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I have a file that I need to remove some characters. They are hidden non-printable characters. If I hexedit the file I see A0 0D 0A the octal value is ...
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  1. #1
    Linux Newbie mactruck's Avatar
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    Help with tr


    I have a file that I need to remove some characters. They are hidden non-printable characters. If I hexedit the file I see
    A0 0D 0A the octal value is 240 015 012. The problem is the 0A. I can remove all the characters but this removes all the 0A's in the file. I only want to remove the 0A if it is after A0 0D. I want to keep all other 0A's that do not show up in this order.

    I have tried

    Code:
    tr -d '\240\015\012' <file> file.out
    This removes the A0 0D 0A but it also removes all 0A's in the file.

    Any help?

  2. #2
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    Hmmm...I couldn't figure that out with tr either. How about this perl bit? It uses the Hex equivalent of the characters:

    Code:
    #!/usr/bin/perl
    while(<STDIN>){
      chomp;
      my $string = $_;
      $string =~ s/\xa0\x0d\x0a//;
      print "LINE: '$string'\n";
    }
    call it "replace.pl" and call it like this:
    Code:
    cat yourfile.txt|./replace.pl

  3. #3
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    tr works on single characters. It will not match a pattern. So in your case, trying to match \240\015\012 really is saying to tr, if you find any of these individuals, delete them.

    I haven't tested, but sed might work for you. Wasn't sure if you wanted to remove the entire pattern when found, or keep the first two and only remove the trailing \012.

    This should find and remove the entire \240\015\012 pattern when found
    Code:
    sed 's/\240\015\012//g' <file_in >file_out
    This should find the \240\015\012 pattern, then replace with \240\015 (removes trailing \012)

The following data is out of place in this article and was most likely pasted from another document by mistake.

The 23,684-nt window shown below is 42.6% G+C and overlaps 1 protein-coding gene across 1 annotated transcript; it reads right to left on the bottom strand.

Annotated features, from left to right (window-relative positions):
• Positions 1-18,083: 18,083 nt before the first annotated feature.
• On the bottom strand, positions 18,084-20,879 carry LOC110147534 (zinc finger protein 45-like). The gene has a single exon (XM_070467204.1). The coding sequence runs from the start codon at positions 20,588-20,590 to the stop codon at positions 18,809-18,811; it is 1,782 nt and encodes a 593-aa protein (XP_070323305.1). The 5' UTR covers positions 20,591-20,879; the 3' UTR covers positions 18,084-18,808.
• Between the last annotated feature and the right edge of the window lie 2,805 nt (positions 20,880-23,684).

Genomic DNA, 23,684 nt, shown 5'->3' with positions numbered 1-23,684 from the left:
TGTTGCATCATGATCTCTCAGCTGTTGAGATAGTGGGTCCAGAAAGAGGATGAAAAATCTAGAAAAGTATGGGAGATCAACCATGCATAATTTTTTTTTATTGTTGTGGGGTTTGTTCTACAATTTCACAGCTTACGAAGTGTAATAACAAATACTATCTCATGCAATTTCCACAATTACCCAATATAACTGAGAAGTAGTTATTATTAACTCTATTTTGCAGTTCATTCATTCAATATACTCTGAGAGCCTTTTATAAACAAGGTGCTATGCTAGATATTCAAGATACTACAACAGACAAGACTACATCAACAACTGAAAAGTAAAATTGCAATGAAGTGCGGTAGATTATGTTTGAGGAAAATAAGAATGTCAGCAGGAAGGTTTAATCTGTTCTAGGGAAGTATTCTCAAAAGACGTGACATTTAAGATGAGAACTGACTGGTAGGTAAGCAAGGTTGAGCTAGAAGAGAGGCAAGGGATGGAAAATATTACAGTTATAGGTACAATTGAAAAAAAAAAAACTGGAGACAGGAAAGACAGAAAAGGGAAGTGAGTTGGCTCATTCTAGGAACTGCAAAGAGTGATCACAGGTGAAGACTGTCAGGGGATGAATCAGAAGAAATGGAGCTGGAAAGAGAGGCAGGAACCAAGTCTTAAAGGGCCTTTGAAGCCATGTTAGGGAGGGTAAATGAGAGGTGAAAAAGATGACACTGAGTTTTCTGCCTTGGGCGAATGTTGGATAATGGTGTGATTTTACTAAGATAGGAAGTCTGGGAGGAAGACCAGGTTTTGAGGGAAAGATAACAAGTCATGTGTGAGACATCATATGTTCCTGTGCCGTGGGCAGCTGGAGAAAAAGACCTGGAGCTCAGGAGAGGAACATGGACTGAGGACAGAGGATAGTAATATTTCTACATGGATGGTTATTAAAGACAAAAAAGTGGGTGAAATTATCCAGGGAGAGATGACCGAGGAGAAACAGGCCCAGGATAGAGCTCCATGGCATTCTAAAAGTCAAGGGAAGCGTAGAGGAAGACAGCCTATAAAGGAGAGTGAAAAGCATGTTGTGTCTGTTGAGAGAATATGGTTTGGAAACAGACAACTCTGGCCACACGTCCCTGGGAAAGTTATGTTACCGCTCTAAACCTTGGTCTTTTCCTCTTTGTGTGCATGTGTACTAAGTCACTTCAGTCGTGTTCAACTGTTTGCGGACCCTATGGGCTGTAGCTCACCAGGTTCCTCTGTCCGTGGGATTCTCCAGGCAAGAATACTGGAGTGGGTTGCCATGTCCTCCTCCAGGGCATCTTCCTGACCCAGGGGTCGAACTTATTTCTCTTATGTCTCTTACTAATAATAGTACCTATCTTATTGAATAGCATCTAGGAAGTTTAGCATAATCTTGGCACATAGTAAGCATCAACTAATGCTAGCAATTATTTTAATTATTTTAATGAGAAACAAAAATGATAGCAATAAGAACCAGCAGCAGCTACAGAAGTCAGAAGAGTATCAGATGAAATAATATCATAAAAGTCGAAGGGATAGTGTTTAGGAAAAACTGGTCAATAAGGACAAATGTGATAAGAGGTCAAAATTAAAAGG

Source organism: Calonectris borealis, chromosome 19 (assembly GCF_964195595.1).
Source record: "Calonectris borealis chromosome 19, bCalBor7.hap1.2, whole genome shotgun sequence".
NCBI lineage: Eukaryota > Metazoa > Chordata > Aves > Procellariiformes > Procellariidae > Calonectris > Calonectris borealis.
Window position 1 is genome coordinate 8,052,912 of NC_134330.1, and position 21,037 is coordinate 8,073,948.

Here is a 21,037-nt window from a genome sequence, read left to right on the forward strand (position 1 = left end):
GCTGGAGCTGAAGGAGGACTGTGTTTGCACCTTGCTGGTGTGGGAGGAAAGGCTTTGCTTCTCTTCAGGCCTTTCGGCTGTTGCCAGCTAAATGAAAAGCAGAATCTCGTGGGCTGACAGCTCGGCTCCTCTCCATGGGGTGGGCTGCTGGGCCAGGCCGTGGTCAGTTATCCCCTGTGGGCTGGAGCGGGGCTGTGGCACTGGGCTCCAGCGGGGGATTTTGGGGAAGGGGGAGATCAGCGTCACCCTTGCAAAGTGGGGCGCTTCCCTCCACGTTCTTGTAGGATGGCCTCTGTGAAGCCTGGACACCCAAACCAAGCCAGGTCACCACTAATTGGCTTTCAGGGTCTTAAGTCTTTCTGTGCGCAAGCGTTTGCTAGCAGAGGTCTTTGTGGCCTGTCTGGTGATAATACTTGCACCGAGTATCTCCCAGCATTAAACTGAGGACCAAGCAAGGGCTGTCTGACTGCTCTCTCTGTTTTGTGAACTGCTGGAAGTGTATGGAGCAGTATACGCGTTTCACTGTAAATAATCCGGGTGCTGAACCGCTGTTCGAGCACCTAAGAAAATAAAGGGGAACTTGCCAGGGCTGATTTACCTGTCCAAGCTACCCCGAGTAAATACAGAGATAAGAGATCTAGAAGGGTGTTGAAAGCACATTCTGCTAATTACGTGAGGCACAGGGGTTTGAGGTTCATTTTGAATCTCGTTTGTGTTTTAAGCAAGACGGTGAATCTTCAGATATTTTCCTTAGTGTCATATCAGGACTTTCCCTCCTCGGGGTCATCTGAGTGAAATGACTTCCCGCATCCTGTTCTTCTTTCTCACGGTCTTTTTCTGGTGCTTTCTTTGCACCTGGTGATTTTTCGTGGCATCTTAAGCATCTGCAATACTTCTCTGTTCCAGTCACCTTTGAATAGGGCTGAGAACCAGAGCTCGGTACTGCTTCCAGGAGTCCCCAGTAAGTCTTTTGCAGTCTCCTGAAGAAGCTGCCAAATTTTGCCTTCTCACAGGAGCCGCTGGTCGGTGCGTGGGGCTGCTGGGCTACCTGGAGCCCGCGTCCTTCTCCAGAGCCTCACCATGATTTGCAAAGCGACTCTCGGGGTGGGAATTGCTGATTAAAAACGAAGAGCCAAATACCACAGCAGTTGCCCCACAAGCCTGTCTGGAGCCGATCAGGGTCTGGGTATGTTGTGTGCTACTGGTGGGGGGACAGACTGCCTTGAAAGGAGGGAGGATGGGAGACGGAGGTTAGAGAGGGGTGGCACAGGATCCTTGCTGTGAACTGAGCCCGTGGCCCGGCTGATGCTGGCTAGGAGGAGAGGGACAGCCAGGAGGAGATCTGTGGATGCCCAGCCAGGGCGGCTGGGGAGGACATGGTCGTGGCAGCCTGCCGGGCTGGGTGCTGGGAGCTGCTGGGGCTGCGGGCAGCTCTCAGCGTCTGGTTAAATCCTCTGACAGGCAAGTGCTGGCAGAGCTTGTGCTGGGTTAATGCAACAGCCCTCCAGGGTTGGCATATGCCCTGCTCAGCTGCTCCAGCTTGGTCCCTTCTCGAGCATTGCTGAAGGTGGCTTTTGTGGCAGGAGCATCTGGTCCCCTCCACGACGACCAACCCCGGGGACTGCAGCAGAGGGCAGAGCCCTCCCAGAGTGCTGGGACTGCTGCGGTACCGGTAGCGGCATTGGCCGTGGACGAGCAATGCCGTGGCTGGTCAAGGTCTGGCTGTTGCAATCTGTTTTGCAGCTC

Code:
    sed 's/\240\015\012/\240\015/g' <file_in >file_out
    Either way, your other \012's within the file shouldn't be affected. Let me know how it worked out. I've only used sed to replace or remove words/phrases, not hidden hex.


    James

  4. #4
    Linux Newbie mactruck's Avatar
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    Both of these options did not work. It should be able to be done. I still am trying a few other options but it's not looking good.

  5. #5
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    According to sed man page:
    On Unix platforms, the 'echo' command may allow insertion of octal or hex values, e.g., `echo "\0nnn"` or `echo -n "\0nnn"`.
    Try J-Dude answer with `echo "\0nnn"` instead of \0nnn

  6. #6
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    Have you tried
    Code:
    sed -r 's/\xA0\x0D\x0A//g'

  7. #7
    Linux Newbie mactruck's Avatar
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    Quote Originally Posted by chebarbudo View Post
    Have you tried
    Code:
    sed -r 's/\xA0\x0D\x0A//g'

    sed: Not a recognized flag: r

  8. #8
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    What's your version of sed?
    Code:
    sed --version
    Maybe try to use
    Code:
    sed --regexp-extended
    instead of
    Code:
    sed -r
    .

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